In our series Interview With A Team Member, we aim to introduce the people behind the JASP project. Today we are interviewing Koen Derks.
Koen Derks is a PhD candidate at Nyenrode Business University and at the Psychological Methods group at the University of Amsterdam. He is one of the main contributors of the machine learning module, and the audit module
What is your professional background?
I completed my research master in 2018 at the University of Amsterdam with a specialization in Psychological Methods. Due to a growing interest in Bayesian methods and two Artificial Intelligence courses that I did as a minor, I decided to reach out to Eric-Jan Wagenmakers and JASP for internship opportunities. These minor courses fascinated me. One of them was about using nature-based algorithms to solve complex problems (think of ant colony optimization algorithms to find the shortest path in a network), and the other about the implementation of neural networks in real-world scenarios (think creating a self-driving car for a student tournament around a simulated race track). As it turned out, there was a similar project that I could take part in at JASP; the Machine Learning module, which has been released recently. For my Ph.D. I have made a switch from Psychological Methods to the field of Financial Auditing. Currently, I work at Nyenrode Business University, where I research the application of Bayesian methods in the field of auditing. It is interesting and exciting to combine the rules and regulations in this field with Bayesian inference.
What is your favorite statistical test?
My favorite statistical test must be the binomial test, simply because it is so easy to understand and explain to students. I teach a lot of statistics to bachelor students and —as most statistics teachers must recognize— it is not always easy to come up with concrete and understandable scenarios. Coin tossing is a situation that everybody understands, and it lends itself exceptionally well to in-class demonstrations. In a Bayesian setting the conjugate beta prior updates very naturally, making it easy to incorporate Bayesian learning into my lessons.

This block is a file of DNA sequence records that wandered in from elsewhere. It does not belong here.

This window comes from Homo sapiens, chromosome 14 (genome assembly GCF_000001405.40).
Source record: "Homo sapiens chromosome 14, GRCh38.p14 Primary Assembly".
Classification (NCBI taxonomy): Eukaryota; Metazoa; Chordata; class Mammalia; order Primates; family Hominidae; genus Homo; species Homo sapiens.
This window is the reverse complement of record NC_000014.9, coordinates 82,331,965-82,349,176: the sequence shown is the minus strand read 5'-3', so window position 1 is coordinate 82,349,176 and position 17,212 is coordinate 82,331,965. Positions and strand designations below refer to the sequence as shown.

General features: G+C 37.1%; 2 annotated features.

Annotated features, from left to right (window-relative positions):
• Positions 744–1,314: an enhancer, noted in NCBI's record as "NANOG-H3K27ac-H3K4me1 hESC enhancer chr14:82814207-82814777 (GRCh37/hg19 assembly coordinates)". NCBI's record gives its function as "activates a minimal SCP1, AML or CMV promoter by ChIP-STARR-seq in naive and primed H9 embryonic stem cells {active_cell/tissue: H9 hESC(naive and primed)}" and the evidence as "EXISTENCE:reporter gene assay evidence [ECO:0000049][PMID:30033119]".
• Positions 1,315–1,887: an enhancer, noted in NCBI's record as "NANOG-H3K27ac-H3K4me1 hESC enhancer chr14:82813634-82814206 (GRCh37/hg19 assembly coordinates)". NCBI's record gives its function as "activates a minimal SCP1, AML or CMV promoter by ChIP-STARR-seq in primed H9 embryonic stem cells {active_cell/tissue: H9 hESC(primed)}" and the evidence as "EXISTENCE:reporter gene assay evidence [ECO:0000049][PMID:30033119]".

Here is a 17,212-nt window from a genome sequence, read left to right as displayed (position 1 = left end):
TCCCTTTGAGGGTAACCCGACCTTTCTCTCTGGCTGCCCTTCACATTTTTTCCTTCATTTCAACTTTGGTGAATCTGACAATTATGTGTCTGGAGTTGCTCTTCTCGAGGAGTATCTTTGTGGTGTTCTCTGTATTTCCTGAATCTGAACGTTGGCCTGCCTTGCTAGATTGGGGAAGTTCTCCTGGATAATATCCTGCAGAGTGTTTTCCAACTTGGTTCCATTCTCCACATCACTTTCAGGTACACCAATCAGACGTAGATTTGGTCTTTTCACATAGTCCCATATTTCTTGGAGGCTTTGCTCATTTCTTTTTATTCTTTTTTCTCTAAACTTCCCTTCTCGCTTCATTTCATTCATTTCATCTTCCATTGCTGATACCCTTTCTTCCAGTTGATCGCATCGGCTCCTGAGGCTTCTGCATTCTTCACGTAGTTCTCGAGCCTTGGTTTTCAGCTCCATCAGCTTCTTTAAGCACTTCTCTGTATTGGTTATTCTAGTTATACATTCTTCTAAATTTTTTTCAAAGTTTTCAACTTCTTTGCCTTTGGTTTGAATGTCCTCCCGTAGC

What do you do for JASP?
Currently, I focus mostly on the audit module that I have created for my Ph.D. project. This module provides a streamlined workflow that auditors can use for audit population testing. I was really excited to make this (frequentist and Bayesian) workflow, as it was not made easily available before. Another project that I did during my studies was creating a module for Bayesian Informative Hypothesis Testing (bain), which is available in the main version of JASP. Lastly, a project that I am especially fond of is the Machine Learning module, which involved many students and programmers, who I cannot thank enough for their help and effort. I hope that the module will be used extensively to promote (knowledge of) machine learning within and outside of psychology.
What feature of JASP do you like best?
This might be a general feature, but I really like the figures and plots that JASP produces. I believe that readable (and beautiful) figures are essential to understand statistical evidence and findings. JASP creates beautiful figures out of the box and offers a bunch of options for exporting them, which is ideal when you are making reports or assignments for students. I even heard that plot editing is in the making! A second feature that helps me tremendously in teaching is the fact that the input and output fit on one screen. Consequently, this removes the need to switch between screens, especially when changing the input options. Furthermore, it’s very nice to see the output respond immediately to input changes.
What aspect of JASP would you like to see improved in a future version?
That must be more extensive data editing facilities. There is just something about editing from a separate .csv file that feels troublesome and non-optimal. For teaching purposes, this would also be a very useful feature as you can enter data on the fly without switching applications.
Are you a Bayesian, a frequentist, an agnostic, a pragmatist, or perhaps something else?
Let’s just say a pragmatic Bayesian. In the audit process, there is so much information that is already gathered during earlier stages. It would just be a waste to not use that information to create an informed analysis. Bayesian statistics offers the unique possibility to incorporate all kinds of audit evidence into the auditor’s design, so I can only argue that to be my preferred methodology.
What question would you like to answer?
In which field would you like to see JASP grow?
I suspect that JASP will fit exceptionally well into the business community. With my current position at a business school, this suspicion is confirmed more and more. Organizations are becoming more and more data-driven and the need for software that makes statistics easily comprehensible is growing. With the addition of the Machine Learning module, I believe that any business can gain from JASP, as it perfectly fits in current trends of Big Data techniques that are now extremely popular.